How important is and will cancer be for the economy and for you?

The following are quotations from different articles produced by Cancer Research UK, The Guardian and MacMillan Cancer Support:

· “Anyone can develop cancer, however, the risk of getting it increases with age. Most cases occur in middle-aged adults or older. About 77% of all cancers are diagnosed in people 55-years or older.”

· “Cancer is one of the leading causes of morbidity and mortality worldwide, with approximately 14 million new cases in 2021.”

· “The number of new cases is expected to rise by about 70% over the next 2 decades.

· “Cancer is the second leading cause of death globally, and was responsible for 8.8 million deaths in 2015. Globally, nearly 1 in 6 deaths is due to cancer.”

· “Approximately 70% of deaths from cancer occur in low- and middle-income countries.

· “The economic impact of cancer is significant and is increasing. The total annual economic cost of cancer in 2010 was estimated at approximately US$ 1.16 trillion.”

· “Cancer Statistics for the UK. New cases of cancer, 2014, UK. 163,444 Deaths from cancer, 2014. 50 % Survive cancer for 10 or more years in England and Wales. 42 % Preventable cases of cancer”

· “It is projected that UK cancer rates will increase by around half a per cent for men and by around three per cent for women.* This will mean that by 2035 an estimated 4.5 million women and 4.8 million men will be diagnosed with cancer in the 20 year period. (Feb. 2017).”

· “The latest figures also show the global burden of cancer has reached an estimated 7.4 million men and an estimated 6.7 million women being diagnosed worldwide each year.(Feb. 2017)”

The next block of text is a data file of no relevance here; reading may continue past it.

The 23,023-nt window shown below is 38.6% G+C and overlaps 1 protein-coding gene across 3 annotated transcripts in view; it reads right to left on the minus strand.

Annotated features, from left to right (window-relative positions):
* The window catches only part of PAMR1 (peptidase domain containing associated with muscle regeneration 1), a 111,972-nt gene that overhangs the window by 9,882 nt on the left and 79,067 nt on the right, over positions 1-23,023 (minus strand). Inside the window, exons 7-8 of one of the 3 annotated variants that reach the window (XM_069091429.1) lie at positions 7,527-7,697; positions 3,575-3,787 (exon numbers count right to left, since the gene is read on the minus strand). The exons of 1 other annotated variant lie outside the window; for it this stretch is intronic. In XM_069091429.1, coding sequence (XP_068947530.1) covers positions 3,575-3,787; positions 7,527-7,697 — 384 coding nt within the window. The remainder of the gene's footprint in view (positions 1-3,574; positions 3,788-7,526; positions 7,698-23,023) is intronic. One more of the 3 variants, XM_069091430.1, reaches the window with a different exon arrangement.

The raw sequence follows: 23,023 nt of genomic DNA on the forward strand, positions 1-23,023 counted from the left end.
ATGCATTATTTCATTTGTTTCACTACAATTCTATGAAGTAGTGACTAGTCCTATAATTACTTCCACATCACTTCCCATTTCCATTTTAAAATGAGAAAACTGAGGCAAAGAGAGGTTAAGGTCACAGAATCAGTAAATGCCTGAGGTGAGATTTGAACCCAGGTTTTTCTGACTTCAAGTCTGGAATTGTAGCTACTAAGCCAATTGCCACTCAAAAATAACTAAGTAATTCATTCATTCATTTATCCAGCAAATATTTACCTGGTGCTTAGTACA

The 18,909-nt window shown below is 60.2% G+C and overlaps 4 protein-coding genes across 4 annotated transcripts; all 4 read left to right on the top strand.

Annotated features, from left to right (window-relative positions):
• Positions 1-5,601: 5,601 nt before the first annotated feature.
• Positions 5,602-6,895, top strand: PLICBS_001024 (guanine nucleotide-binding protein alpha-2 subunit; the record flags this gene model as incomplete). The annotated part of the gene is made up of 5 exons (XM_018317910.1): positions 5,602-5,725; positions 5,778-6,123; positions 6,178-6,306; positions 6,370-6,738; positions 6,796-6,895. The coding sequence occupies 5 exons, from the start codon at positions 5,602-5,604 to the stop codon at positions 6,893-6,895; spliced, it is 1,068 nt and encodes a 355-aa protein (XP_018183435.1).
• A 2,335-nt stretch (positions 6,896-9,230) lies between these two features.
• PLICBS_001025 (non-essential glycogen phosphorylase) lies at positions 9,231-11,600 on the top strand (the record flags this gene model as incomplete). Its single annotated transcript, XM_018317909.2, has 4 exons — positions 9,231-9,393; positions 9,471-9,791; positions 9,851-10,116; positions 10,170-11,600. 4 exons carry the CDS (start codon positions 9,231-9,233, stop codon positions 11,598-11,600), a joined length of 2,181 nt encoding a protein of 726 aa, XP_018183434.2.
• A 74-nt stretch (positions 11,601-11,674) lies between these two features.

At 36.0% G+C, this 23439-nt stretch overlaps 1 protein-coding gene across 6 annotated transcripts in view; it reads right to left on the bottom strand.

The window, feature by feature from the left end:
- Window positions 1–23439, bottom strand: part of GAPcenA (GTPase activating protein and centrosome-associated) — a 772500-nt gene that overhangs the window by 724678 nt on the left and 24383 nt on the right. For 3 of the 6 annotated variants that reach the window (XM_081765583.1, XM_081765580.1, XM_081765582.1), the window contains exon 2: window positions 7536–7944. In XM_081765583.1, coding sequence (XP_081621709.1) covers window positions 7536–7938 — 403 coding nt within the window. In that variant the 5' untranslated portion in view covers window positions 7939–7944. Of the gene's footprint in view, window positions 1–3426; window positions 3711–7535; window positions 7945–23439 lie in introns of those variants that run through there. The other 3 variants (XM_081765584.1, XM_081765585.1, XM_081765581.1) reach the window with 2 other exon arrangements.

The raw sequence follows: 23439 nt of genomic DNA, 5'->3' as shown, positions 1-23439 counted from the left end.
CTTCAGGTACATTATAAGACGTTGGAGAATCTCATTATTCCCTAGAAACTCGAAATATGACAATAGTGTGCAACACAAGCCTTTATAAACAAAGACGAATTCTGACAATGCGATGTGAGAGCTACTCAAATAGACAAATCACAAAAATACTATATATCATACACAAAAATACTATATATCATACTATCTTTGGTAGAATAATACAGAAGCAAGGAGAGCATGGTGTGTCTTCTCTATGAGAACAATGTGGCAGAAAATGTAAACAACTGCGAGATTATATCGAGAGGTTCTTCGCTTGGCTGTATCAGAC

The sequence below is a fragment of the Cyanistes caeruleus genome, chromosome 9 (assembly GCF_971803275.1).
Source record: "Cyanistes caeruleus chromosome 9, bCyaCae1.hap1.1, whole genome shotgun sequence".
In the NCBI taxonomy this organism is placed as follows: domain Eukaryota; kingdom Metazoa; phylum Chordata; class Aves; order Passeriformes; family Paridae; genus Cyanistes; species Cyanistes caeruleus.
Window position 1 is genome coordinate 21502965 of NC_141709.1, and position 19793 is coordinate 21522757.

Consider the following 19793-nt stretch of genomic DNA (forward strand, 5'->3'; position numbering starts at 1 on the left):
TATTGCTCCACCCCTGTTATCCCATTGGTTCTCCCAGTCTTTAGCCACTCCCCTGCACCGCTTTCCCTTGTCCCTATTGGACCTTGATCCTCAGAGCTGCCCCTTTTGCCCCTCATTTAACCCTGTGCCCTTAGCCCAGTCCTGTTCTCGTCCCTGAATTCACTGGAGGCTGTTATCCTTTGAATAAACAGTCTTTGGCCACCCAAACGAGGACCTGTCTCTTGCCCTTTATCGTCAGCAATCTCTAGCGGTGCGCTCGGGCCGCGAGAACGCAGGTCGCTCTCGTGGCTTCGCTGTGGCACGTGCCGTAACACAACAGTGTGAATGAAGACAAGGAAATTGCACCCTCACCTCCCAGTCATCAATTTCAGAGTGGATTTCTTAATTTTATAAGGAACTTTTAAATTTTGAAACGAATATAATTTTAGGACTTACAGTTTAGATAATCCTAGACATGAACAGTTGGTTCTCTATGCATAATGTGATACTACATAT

· “The latest figures show that more than 8 million people die from cancer each year across the world. More people die from cancer than AIDS, malaria and tuberculosis put together. With more investment into research, we hope to make big improvements over the next 20 years in diagnosing the disease earlier and improving and developing treatments so that by 2034, three in four people will survive their disease.”(Feb. 2017)

Based on the above referred figures a good question is, How can companies, institutions, governments and individuals prepare for dealing appropriately with the expected increase in the rate of population affected by cancer, especially under the dramatic economic and human conditions we are living through?

The crisis brought about by the virus seems to be accentuating in the last weeks, and it may become more severe during wintertime. The financial support offered to the whole of the population and the health system are at the forefront of the current concerns of governments, central banks, businesses, and everyone around the world. The decisions are not easy to anyone. We all need to help, and we all can help even if small and in different ways. We need to find our own means to contribute.

How can we contribute to the economy by being safe? How can we contribute to the wellbeing of cancer patients and other serious diseases while simultaneously dealing with Covit?


Cancer Research UK. (different dates) Available online at:

The Guardian. (2013) Living with Cancer. Available online at:

MacMillan (2013). Annual Report. Available online at:




Specialist Cancer Coach looking after patients and caregivers

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Dr Carolina Valiente

Dr Carolina Valiente

Specialist Cancer Coach looking after patients and caregivers

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